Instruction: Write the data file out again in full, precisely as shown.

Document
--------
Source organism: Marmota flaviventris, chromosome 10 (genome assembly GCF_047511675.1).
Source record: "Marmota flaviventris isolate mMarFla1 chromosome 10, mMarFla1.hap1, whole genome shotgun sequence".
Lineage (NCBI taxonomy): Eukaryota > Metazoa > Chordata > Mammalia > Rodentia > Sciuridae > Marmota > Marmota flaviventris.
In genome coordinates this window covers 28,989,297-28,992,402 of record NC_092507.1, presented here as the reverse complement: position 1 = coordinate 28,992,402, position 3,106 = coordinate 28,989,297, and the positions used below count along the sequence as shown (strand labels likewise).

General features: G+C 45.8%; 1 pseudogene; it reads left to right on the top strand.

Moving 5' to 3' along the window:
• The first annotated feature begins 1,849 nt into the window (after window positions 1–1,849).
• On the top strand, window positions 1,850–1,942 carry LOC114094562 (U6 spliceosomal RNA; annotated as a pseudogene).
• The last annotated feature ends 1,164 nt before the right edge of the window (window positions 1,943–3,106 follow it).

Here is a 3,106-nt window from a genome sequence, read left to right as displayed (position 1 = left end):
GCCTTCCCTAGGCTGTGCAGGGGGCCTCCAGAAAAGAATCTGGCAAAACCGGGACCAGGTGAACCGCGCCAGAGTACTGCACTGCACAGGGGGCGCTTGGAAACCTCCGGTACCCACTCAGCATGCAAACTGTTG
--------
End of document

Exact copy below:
Source organism: Marmota flaviventris, chromosome 10 (genome assembly GCF_047511675.1).
Source record: "Marmota flaviventris isolate mMarFla1 chromosome 10, mMarFla1.hap1, whole genome shotgun sequence".
Lineage (NCBI taxonomy): Eukaryota > Metazoa > Chordata > Mammalia > Rodentia > Sciuridae > Marmota > Marmota flaviventris.
In genome coordinates this window covers 28,989,297-28,992,402 of record NC_092507.1, presented here as the reverse complement: position 1 = coordinate 28,992,402, position 3,106 = coordinate 28,989,297, and the positions used below count along the sequence as shown (strand labels likewise).

General features: G+C 45.8%; 1 pseudogene; it reads left to right on the top strand.

Moving 5' to 3' along the window:
• The first annotated feature begins 1,849 nt into the window (after window positions 1–1,849).
• On the top strand, window positions 1,850–1,942 carry LOC114094562 (U6 spliceosomal RNA; annotated as a pseudogene).
• The last annotated feature ends 1,164 nt before the right edge of the window (window positions 1,943–3,106 follow it).

Here is a 3,106-nt window from a genome sequence, read left to right as displayed (position 1 = left end):
GCCTTCCCTAGGCTGTGCAGGGGGCCTCCAGAAAAGAATCTGGCAAAACCGGGACCAGGTGAACCGCGCCAGAGTACTGCACTGCACAGGGGGCGCTTGGAAACCTCCGGTACCCACTCAGCATGCAAACTGTTG